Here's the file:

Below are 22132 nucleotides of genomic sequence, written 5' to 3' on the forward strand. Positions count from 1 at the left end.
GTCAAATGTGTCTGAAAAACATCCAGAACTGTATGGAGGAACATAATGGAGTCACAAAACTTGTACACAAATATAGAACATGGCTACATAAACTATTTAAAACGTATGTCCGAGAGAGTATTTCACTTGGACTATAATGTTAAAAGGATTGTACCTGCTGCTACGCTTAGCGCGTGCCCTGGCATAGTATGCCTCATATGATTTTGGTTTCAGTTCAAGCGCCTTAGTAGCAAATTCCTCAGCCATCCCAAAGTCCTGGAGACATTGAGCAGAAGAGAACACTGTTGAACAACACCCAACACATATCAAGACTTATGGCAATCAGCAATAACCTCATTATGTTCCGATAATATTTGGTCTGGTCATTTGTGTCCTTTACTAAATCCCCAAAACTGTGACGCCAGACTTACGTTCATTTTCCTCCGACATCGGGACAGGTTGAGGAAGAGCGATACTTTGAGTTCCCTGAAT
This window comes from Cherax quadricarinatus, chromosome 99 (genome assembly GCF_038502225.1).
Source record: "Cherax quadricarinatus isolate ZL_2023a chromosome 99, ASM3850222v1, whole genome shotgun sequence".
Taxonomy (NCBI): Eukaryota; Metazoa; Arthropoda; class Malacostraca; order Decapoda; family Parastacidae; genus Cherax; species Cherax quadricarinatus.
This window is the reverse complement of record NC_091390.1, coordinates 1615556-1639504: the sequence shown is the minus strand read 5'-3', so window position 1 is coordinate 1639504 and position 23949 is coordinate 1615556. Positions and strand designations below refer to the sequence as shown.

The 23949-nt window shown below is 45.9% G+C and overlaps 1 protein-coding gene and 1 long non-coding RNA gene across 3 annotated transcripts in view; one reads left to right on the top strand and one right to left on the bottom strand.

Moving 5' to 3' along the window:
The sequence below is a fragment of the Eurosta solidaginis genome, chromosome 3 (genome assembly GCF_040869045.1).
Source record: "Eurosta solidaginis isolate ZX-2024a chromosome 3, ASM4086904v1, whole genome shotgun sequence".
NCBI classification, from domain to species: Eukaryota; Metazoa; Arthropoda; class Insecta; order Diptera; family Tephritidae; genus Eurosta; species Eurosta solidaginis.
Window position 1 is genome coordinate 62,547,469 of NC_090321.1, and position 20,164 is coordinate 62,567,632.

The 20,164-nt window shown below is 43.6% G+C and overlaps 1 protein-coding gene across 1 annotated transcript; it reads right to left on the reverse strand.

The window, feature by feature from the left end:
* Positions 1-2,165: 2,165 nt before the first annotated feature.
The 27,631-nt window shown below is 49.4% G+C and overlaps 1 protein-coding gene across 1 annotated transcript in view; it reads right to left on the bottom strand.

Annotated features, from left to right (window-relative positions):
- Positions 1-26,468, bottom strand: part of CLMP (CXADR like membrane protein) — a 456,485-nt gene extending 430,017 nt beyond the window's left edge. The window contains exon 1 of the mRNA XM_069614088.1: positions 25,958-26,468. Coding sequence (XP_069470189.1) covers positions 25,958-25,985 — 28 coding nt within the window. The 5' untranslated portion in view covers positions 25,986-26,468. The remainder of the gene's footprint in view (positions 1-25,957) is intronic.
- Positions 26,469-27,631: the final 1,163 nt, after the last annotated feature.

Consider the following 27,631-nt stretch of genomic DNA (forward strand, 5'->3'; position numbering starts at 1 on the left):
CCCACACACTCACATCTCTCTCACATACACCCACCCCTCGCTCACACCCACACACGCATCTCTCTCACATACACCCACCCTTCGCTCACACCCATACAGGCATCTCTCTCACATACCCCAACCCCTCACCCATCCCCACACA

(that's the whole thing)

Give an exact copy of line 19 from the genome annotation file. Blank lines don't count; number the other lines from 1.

- Positions 26,469-27,631: the final 1,163 nt, after the last annotated feature.